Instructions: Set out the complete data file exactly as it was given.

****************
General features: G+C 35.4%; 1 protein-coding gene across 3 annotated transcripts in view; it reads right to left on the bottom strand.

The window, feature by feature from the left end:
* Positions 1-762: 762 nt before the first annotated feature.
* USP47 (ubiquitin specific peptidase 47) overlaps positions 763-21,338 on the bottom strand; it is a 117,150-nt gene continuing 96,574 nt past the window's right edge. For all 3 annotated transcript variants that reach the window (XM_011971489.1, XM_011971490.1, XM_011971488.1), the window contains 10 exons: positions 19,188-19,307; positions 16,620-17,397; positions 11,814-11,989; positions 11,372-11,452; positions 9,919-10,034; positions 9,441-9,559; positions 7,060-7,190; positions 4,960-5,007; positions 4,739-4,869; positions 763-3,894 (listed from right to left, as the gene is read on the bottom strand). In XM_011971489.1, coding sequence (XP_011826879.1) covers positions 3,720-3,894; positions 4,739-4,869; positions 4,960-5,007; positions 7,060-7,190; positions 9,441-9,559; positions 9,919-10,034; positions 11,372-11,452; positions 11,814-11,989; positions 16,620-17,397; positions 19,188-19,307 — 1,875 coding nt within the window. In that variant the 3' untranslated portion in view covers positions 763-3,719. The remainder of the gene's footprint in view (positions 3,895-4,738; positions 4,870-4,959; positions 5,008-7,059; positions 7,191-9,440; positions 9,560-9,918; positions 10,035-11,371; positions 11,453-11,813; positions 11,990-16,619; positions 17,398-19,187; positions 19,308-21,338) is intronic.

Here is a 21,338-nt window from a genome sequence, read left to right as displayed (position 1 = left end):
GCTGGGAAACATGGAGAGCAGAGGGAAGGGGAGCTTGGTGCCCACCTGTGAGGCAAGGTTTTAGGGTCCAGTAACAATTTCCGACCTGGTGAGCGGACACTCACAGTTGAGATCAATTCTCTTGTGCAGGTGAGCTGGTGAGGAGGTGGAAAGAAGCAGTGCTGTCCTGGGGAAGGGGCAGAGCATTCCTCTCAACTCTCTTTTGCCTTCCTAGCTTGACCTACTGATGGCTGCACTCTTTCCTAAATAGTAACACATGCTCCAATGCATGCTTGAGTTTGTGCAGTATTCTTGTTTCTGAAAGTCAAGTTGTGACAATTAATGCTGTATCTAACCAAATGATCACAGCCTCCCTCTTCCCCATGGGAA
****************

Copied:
General features: G+C 35.4%; 1 protein-coding gene across 3 annotated transcripts in view; it reads right to left on the bottom strand.

The window, feature by feature from the left end:
* Positions 1-762: 762 nt before the first annotated feature.
* USP47 (ubiquitin specific peptidase 47) overlaps positions 763-21,338 on the bottom strand; it is a 117,150-nt gene continuing 96,574 nt past the window's right edge. For all 3 annotated transcript variants that reach the window (XM_011971489.1, XM_011971490.1, XM_011971488.1), the window contains 10 exons: positions 19,188-19,307; positions 16,620-17,397; positions 11,814-11,989; positions 11,372-11,452; positions 9,919-10,034; positions 9,441-9,559; positions 7,060-7,190; positions 4,960-5,007; positions 4,739-4,869; positions 763-3,894 (listed from right to left, as the gene is read on the bottom strand). In XM_011971489.1, coding sequence (XP_011826879.1) covers positions 3,720-3,894; positions 4,739-4,869; positions 4,960-5,007; positions 7,060-7,190; positions 9,441-9,559; positions 9,919-10,034; positions 11,372-11,452; positions 11,814-11,989; positions 16,620-17,397; positions 19,188-19,307 — 1,875 coding nt within the window. In that variant the 3' untranslated portion in view covers positions 763-3,719. The remainder of the gene's footprint in view (positions 3,895-4,738; positions 4,870-4,959; positions 5,008-7,059; positions 7,191-9,440; positions 9,560-9,918; positions 10,035-11,371; positions 11,453-11,813; positions 11,990-16,619; positions 17,398-19,187; positions 19,308-21,338) is intronic.

Here is a 21,338-nt window from a genome sequence, read left to right as displayed (position 1 = left end):
GCTGGGAAACATGGAGAGCAGAGGGAAGGGGAGCTTGGTGCCCACCTGTGAGGCAAGGTTTTAGGGTCCAGTAACAATTTCCGACCTGGTGAGCGGACACTCACAGTTGAGATCAATTCTCTTGTGCAGGTGAGCTGGTGAGGAGGTGGAAAGAAGCAGTGCTGTCCTGGGGAAGGGGCAGAGCATTCCTCTCAACTCTCTTTTGCCTTCCTAGCTTGACCTACTGATGGCTGCACTCTTTCCTAAATAGTAACACATGCTCCAATGCATGCTTGAGTTTGTGCAGTATTCTTGTTTCTGAAAGTCAAGTTGTGACAATTAATGCTGTATCTAACCAAATGATCACAGCCTCCCTCTTCCCCATGGGAA